Amongst Group Two countries, as a percentage of total DD, Latvia reported the highest DCD percentage rate (53.8% in 2002) with the Netherlands reporting the highest sustained percentage with 37% during the time period 2000–2010 (Appendix S3). During this same period, the overall DD rate in the Netherlands remained largely stable between 12–13 DD pmp. The stasis of the Netherland’s DD rate was associated with a decline in DBD and an increase in DCD. The UK, Australia and (most recently) Canada all demonstrated increasing DCD growth rates coupled with static (Australia) or declining DBD rates (UK and Canada) during this period (Appendix S3).

Of the countries in Group Two that reported DCD donations, in both proportional and absolute terms, the Czech Republic reported the lowest DCD rates, with DCD rates never surpassing 0.3 pmp (or 1.5% of its total DD).

With the exception of Latvia (between 2004–2007), none of the countries in Group Two that reported DCD activity of ≥2% of total donors achieved sustained DD total rates >17 DD pmp. Other than Australia, all Group Two countries that reported DCD rates of ≥2% of total DD showed reductions in overall DD rates over the time period studied (Appendix S3).

Observed Trends in Group Three Countries (<10 DD pmp Per Year)

Group Three included the following 39 countries (listed in order of highest to lowest DD rates): Iceland, Cyprus, Colombia, Israel, New Zealand, Chile, Brazil, Greece, Taiwan, Hong Kong SARC, Singapore, Saudi Arabia, Qatar, Kuwait, Panama, Turkey, South Africa, Iran, Venezuela, Mexico, Bahrain, Romania, Peru, South Korea, Russia, Bulgaria, Bolivia, Ecuador, Lebanon, Paraguay, Tunisia, Japan, Moldova, Malaysia, Dominican Republic, Ukraine, Guatemala, Trinidad & Tobago and Jordan. Of these, Colombia, Hong Kong, Israel, New Zealand, Singapore, Saudi Arabia, South Korea, Russia and Japan reported DCD activity. With a peak of 1.40 DCD pmp, Russia showed the highest level of DCD in all Group Three countries with Japan showing the second highest level at 0.80 DCD pmp. Despite maintaining relatively low DD rates that never exceeded 1.0 DD pmp, as a percentage of total DD donors, Japan showed the highest percentage rate of DCD donors of any country in our study with a DCD rate of between 66–100% of DD during the study period (Appendix S4).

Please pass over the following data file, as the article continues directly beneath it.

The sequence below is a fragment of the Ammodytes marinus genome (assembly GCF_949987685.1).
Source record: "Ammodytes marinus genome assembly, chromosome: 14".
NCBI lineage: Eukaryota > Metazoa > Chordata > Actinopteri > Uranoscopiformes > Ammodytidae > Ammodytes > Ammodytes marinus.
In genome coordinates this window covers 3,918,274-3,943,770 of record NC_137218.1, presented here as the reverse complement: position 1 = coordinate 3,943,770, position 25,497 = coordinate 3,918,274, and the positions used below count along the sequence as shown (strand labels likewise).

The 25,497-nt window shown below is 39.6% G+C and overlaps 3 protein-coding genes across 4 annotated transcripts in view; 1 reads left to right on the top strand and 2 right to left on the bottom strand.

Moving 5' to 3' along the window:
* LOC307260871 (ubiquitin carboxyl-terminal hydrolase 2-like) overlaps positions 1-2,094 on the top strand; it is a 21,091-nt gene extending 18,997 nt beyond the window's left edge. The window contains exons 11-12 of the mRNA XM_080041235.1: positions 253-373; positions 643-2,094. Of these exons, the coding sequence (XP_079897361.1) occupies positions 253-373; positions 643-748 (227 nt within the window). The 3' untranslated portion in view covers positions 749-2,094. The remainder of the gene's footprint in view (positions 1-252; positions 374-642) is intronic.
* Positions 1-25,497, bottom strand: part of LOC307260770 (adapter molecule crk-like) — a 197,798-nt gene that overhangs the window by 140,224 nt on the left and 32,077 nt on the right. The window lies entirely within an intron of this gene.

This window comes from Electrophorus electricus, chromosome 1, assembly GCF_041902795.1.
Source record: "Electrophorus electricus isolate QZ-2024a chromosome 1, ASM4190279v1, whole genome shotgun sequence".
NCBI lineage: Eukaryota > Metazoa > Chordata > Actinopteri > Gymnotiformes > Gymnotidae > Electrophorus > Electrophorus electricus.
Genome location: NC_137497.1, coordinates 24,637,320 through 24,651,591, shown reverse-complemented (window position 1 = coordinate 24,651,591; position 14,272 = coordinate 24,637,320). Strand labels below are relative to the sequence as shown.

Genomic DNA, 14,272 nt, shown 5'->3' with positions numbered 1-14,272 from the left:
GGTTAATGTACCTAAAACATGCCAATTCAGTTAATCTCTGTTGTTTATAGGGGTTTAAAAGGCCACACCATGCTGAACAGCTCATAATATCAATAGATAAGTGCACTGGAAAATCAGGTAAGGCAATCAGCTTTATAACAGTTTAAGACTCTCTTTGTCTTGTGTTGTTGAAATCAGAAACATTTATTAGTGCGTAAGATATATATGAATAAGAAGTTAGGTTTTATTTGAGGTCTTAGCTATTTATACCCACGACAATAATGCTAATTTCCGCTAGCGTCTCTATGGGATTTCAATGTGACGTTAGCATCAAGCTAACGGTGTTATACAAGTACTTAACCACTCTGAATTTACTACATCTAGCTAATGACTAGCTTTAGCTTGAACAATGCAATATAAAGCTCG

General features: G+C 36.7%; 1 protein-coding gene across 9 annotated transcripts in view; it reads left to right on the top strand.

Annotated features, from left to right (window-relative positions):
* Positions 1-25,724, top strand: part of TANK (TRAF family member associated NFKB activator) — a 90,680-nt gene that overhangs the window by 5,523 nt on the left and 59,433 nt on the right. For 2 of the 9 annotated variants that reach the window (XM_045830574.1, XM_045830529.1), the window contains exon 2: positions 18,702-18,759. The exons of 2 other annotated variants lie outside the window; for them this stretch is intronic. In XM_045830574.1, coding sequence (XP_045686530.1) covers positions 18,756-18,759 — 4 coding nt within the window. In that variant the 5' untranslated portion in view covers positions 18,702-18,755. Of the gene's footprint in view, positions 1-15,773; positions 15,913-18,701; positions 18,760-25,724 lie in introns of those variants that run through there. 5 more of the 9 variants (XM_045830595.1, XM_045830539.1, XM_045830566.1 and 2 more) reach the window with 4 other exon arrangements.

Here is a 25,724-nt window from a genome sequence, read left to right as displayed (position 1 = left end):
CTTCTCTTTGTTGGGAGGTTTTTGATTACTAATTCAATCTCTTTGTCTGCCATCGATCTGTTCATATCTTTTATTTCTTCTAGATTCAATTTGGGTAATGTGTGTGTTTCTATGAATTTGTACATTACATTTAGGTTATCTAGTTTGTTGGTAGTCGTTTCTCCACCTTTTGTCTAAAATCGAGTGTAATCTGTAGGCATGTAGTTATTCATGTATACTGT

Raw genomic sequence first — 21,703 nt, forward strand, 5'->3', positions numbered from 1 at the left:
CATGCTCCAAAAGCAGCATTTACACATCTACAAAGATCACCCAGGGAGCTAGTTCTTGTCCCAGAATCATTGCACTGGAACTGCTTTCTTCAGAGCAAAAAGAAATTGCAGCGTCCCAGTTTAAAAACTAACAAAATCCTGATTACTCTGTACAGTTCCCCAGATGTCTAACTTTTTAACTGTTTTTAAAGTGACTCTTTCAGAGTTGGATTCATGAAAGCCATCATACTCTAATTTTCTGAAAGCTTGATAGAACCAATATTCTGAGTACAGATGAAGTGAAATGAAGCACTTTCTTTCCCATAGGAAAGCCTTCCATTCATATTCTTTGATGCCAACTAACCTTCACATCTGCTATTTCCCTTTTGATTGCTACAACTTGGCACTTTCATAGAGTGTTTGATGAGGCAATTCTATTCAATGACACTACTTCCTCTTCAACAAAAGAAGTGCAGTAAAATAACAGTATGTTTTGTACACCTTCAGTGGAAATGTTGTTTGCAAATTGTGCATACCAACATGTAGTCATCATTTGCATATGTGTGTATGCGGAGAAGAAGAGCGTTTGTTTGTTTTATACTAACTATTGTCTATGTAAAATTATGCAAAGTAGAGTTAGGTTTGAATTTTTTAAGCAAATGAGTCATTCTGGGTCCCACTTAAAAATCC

Trends Over Time (All Countries)

There was a very wide range and high degree of variability between the DD, DCD, DBD and transplantation rates between the 82 countries. Figure 1 shows the overall average DD, DBD and DCD rates over time. By definition, the overall DD rate is equal to the DBD rate plus the DCD rate. DCD makes a relatively small contribution to the DD rate, but the proportion is increasing over time, on average 0.3% increase per year (p = 0.01). The average DD, DBD and DCD rates all increased over time by Group (Figure 2), but with differing slopes. Over the period, the average DD, DBD and DCD rates increased most for Group One countries and the least for Group Three.

thumbnail
Figure 1. Overall average Deceased Donors (DD), Donation after Brain Death (DBD) and Donation after Cardiocirculatory Death (DCD) rates over time.

Averages have been calculated from a linear mixed model, with random intercept and slope for country.

http://dx.doi.org/10.1371/journal.pone.0062010.g001

thumbnail
Figure 2. Average (a) Deceased Donors (DD), (b) Donation after Brain Death (DBD) and (c) Donation after Cardiocirculatory Death (DCD) rates over time by Group One (solid line), Group Two (dashed line) and Group Three (dotted line) countries.